‘Tale of neglect’: Aged care royal commission delivers damning report

Doug Hendrie

1/11/2019 2:56:55 PM

Australia is failing its elderly, with the interim report into aged care branding the sector a ‘sad and shocking system that diminishes Australia as a nation’.

aged care residents
The royal commission’s interim report pulls no punches in its assessment of the aged care sector in Australia.

The commissioners tasked with examining the aged care system, Richard Tracey QC – who died after the report was finalised – and Lynelle Briggs AO, described what they found as a ‘tale of neglect’.
‘It is a sad and shocking system that diminishes Australia as a nation,’ they wrote.
‘The Secretary of the Australian Department of Health told the royal commission that, “based on the evidence and information available to the Department … serious instances of substandard care do not appear to be widespread or frequent”.
‘We beg to differ.
‘We have heard evidence which suggests that the regulatory regime that is intended to ensure safety and quality of services is unfit for purpose and does not adequately deter poor practices.  Indeed, it often fails to detect them. When it does so, remedial action is frequently ineffective.
‘The regulatory regime appears to do little to encourage better practice beyond a minimum standard.’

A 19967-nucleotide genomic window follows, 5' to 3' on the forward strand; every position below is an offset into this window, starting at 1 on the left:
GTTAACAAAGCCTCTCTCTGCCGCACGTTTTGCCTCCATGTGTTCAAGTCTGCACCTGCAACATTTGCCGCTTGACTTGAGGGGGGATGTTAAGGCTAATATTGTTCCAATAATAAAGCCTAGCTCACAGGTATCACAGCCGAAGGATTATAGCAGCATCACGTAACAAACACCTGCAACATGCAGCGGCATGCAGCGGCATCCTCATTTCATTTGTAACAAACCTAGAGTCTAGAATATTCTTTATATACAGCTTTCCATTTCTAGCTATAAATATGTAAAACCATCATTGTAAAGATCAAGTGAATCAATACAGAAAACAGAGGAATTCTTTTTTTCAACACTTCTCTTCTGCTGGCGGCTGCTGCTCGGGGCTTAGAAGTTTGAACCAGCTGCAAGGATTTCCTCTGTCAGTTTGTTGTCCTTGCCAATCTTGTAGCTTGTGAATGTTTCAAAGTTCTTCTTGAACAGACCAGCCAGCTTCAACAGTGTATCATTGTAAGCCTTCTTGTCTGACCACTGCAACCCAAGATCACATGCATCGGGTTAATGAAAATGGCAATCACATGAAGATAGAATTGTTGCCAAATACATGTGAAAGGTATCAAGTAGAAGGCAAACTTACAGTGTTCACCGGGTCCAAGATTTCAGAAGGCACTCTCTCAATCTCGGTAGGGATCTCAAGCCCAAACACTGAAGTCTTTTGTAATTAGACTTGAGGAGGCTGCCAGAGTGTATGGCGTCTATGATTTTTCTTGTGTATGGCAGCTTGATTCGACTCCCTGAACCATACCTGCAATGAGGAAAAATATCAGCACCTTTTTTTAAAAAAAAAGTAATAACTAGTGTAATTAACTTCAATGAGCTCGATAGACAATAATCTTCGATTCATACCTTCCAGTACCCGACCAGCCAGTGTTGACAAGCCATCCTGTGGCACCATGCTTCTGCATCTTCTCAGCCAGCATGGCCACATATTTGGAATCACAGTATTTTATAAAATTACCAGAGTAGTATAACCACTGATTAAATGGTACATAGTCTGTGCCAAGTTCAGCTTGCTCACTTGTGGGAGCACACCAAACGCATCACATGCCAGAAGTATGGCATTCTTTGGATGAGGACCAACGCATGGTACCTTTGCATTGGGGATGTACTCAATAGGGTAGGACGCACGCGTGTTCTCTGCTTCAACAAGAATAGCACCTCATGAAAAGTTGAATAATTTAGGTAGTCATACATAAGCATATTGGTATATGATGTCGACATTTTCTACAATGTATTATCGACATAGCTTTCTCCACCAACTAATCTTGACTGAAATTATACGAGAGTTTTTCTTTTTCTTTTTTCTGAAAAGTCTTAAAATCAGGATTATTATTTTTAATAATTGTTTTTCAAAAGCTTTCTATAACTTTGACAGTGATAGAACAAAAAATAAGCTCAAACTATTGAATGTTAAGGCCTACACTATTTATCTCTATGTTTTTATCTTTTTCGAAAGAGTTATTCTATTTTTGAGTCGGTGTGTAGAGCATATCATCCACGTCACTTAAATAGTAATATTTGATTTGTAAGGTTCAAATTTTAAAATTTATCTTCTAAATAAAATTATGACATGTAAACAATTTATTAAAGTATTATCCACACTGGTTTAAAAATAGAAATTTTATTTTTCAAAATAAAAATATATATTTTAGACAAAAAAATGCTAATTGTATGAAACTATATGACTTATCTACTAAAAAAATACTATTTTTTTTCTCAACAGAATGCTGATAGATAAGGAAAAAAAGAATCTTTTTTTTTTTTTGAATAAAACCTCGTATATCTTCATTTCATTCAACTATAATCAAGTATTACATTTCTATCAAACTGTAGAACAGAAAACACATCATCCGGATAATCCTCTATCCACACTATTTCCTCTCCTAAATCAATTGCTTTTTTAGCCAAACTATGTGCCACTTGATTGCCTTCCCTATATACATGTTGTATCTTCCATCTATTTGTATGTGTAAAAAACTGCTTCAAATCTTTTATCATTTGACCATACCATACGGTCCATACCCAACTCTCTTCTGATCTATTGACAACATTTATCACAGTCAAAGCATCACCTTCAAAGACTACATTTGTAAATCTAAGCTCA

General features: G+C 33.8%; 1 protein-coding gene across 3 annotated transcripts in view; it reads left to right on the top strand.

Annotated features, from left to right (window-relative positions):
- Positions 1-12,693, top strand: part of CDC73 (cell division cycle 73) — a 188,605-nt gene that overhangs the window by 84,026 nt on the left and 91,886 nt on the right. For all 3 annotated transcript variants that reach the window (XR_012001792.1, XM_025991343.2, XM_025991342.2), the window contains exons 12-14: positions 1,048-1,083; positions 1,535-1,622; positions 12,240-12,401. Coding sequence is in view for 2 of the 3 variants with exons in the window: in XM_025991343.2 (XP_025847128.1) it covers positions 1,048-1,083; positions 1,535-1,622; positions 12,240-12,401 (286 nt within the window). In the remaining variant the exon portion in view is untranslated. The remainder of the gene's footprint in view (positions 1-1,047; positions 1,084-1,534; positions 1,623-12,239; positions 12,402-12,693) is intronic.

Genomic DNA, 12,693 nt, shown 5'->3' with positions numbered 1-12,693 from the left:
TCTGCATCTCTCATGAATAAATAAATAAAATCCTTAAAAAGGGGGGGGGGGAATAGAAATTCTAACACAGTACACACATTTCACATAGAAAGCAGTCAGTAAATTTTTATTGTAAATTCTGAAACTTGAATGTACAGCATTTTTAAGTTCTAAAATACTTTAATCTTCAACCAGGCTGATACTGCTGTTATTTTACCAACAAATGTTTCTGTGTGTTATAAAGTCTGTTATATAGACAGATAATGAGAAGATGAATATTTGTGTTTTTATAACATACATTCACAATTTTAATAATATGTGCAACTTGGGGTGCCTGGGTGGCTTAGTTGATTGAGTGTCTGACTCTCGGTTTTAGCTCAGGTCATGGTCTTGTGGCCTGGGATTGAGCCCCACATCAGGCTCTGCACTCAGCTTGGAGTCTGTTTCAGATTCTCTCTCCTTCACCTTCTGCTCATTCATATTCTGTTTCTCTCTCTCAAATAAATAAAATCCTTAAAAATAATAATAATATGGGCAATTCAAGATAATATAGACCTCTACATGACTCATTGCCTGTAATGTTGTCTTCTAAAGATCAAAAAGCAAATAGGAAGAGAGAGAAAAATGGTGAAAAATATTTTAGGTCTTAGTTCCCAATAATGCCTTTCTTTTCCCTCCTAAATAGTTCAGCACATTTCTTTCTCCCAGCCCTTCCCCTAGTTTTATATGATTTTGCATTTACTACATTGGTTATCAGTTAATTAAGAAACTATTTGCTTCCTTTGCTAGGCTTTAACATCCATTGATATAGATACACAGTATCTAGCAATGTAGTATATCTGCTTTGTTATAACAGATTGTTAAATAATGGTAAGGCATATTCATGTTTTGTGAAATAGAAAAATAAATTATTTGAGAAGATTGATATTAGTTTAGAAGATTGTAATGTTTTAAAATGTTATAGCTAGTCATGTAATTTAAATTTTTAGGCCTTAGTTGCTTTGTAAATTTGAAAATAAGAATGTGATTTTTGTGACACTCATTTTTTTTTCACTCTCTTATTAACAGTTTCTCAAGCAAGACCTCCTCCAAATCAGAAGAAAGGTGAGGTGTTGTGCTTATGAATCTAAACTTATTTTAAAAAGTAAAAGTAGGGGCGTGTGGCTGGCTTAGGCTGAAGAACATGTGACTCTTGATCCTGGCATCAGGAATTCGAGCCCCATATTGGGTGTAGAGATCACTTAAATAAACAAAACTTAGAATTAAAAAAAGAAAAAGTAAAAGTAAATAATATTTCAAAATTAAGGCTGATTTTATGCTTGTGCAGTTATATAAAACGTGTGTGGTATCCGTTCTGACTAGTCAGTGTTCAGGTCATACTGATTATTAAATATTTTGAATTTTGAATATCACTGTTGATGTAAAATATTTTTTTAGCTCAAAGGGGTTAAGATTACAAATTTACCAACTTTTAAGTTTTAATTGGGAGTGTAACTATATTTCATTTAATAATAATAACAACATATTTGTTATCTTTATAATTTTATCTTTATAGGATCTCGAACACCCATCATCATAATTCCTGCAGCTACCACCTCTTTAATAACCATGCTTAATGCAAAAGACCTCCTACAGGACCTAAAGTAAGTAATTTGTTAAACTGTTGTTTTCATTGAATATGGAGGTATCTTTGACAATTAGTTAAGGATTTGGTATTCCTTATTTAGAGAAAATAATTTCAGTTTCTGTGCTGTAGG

The report singled out the use of chemical restraints for particular criticism, describing their use as ‘inhumane, abusive and unjustified’.
However, RACGP President Dr Harry Nespolon has previously called for perspective on the use of psychotropic medication, which he described as a last resort.
The report found greater funding is needed to allow older people to stay in their own homes for longer.
‘By any measure, this is a cruel and discriminatory system, which places great strain on older Australians and their relatives,’ the report states.
‘It is shocking that the express wishes of older people to remain in their own homes for as long as possible, with the supports they need, is downplayed with an expectation that they will manage.
‘It is unsafe practice. It is neglect.’
The commissioners did acknowledge the ‘many dedicated people currently providing aged care services’.
The report also focused on a workforce ‘under pressure and under-appreciated and that lacks key skills’.
Tabled in Parliament on Thursday 31 October, the interim report – titled simply Neglect – called for a total overhaul of the way aged care is designed, regulated and funded.
Prime Minister Scott Morrison labelled the report ‘shocking, disturbing and heartbreaking’ and called for a ‘new culture of respect’ for older Australians. He has promised additional aged care funding will be made available before the end of the year.
Federal Aged Care Minister Richard Colbeck said the Government will ‘carefully consider the findings’.
‘The interim report and the royal commission’s hearings to date tell us some aged care providers are falling far short of delivering the safe, high-quality care expected by senior Australians and their loved ones,’ he said in a statement.